The maximum pseudo-magnetic field is limited because the description in terms of the Dirac equation with breaks down when the displacement of the Dirac cones becomes comparable to the the size of the Brillouin zone . For the symmetric gauge choice varies linearly across the sample, and hence the maximal pseudo-magnetic field is inversely proportional to the sample size. From Table II of the supplement we find .

Proposed experimental setup – To make a concrete connection to experiment, we focus on a particular realization similar to the one in Ref. Duca et al. (2015), which we will use throughout the remainder of the letter. We consider Rb atoms in an optical lattice with , and hence a recoil energy of . We choose the laser beam intensity such that the potential is (per beam, in the beam center) which ensures that the lattice is sufficiently deep to make the tight binding model applicable but sufficiently shallow that the hopping timescales are acceptably fast []. Finally, we focus on the case , which corresponds to a hexagonal sample with sites. For this setup, the maximum uniform pseudo-magnetic field of [Fig. 1d] is obtained by setting and .

Figure 3: (a) Snap shots of the in-situ density of an atom cloud undergoing cyclotron motion, where is the total number of atoms in the cloud. Trajectory of the center of mass of the cloud is superimposed on top (red dots – tilt , blue – no tilt, green – current frame). (b)-(c) Momentum resolved Bragg-spectroscopy: transition rate as a function of frequency and momenta and . (b) Slice at fixed =0. (c) Slices at fixed (as indicated by the dashed white lines in (b)). The location of the Dirac cone is indicated with dashed magenta line in (b) and (c).

Landau levels in a harmonic trap – The effective trapping frequency must be large enough to ensure that the atoms are confined, but not so large as to smear out the discrete Landau levels. Without a trapping potential, we expect to see ‘relativistic’ Landau levels at energies , where and is an integer Berestetskii et al. (1971); Novoselov et al. (2005). The corresponding Landau level wave functions have a length scale set by the cyclotron radius . The length scale for the ground state of the trapped lattice system is , hence the ground state wave function will be confined if , which sets a lower bound on . On the other hand, a Landau level will avoid being smeared out if the shift of the trap potential on the scale of is small compared to the spacing to the next Landau level , which sets an upper bound on . Putting these considerations together, we find a window for observing Landau Levels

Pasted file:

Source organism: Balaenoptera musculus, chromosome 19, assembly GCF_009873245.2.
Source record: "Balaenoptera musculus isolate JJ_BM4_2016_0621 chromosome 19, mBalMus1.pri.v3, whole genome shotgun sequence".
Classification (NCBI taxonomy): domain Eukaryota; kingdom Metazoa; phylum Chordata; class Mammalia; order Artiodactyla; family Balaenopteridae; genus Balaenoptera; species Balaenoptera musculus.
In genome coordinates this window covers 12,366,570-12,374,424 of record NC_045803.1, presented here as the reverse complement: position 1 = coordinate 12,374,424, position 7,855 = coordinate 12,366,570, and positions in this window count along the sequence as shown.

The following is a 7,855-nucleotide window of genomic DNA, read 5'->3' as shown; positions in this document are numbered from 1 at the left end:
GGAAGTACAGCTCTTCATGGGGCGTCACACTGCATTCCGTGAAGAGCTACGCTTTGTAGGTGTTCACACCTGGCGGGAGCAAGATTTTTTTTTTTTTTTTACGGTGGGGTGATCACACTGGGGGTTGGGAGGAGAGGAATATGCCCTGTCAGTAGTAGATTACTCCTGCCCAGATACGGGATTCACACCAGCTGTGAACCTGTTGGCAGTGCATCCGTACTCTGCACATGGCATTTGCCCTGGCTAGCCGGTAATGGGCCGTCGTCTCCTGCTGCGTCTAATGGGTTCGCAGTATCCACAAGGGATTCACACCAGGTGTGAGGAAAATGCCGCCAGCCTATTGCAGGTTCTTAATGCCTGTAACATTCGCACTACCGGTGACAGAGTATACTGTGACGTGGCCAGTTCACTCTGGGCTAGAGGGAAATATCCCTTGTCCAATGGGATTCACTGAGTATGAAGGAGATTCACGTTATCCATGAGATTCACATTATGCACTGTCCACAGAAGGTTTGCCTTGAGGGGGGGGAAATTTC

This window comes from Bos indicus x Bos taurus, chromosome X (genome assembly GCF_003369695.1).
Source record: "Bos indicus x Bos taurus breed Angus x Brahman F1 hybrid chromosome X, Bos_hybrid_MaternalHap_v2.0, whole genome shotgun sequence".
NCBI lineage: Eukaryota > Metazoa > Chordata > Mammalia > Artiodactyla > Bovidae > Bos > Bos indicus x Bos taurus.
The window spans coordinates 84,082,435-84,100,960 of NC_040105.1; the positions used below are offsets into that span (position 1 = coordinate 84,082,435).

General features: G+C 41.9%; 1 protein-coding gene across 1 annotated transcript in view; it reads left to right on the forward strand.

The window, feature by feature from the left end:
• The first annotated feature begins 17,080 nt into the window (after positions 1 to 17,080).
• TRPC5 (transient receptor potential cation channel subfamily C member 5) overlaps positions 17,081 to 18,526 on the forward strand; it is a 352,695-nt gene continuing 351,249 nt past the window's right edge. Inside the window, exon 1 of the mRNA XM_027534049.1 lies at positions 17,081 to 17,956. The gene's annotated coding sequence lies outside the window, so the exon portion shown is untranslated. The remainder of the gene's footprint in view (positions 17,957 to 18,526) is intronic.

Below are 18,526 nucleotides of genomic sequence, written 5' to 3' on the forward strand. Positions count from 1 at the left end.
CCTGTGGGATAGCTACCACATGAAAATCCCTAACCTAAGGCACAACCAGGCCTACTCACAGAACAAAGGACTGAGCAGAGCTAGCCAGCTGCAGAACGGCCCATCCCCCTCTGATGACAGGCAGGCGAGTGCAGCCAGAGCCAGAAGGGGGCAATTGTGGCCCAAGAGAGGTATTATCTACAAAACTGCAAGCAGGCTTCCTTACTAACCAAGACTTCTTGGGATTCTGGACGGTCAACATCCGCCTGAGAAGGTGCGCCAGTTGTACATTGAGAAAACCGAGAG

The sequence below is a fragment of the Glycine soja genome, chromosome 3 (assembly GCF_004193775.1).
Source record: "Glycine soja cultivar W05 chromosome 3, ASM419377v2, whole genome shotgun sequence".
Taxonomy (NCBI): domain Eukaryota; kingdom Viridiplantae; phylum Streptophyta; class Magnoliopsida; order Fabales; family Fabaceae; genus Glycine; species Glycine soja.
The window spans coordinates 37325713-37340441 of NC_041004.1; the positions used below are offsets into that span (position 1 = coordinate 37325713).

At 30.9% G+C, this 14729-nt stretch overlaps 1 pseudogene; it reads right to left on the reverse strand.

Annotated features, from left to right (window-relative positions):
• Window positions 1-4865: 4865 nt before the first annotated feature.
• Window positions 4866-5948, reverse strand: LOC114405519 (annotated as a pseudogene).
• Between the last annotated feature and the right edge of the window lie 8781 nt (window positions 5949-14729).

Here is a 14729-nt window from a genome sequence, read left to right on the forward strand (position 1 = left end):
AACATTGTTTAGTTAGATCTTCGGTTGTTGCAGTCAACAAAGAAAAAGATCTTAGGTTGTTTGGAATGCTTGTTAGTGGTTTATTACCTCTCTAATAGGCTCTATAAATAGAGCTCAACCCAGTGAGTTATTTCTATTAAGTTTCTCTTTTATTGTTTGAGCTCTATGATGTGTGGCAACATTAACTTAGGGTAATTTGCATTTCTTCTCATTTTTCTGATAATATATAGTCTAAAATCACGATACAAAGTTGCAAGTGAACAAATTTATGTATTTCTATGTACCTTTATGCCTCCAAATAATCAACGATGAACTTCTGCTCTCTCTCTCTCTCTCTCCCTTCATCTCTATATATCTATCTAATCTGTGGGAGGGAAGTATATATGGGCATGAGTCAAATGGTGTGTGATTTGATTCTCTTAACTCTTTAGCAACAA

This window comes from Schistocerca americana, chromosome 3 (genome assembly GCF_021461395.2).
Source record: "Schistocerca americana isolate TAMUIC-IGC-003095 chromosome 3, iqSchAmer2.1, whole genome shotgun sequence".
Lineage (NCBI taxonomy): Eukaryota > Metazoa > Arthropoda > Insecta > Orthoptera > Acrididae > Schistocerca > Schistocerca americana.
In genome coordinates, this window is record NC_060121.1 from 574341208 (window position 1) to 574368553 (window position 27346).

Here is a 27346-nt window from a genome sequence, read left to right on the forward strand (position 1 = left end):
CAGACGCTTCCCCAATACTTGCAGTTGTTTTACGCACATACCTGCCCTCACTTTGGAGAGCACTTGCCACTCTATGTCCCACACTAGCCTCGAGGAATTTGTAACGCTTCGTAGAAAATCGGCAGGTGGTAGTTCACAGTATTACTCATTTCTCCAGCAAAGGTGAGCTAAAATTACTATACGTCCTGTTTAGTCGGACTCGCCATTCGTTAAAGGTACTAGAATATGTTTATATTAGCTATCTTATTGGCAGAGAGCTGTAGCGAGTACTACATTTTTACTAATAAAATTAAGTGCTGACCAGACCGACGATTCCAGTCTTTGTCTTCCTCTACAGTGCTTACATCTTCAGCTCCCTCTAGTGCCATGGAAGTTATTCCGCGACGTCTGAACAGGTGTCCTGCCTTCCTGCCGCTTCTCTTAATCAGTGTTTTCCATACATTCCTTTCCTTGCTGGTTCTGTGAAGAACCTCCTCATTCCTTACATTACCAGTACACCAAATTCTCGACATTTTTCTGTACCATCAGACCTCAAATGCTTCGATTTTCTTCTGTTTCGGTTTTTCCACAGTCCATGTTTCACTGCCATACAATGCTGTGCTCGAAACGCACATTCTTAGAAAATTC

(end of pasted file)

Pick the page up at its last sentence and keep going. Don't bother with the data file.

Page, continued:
where in the last expression we have used the relation between and . For our realization for .

To visualize the Landau Levels in a trapped system we plot , the local density of states (LDOS), as a function of position and energy [Fig. 2a]. In the absence of a trap, we expect to see sharp peaks in the LDOS as a function of energy that are independent of position. For , the LDOS is simply shifted while for large , this picture breaks down and the peaks in become smeared.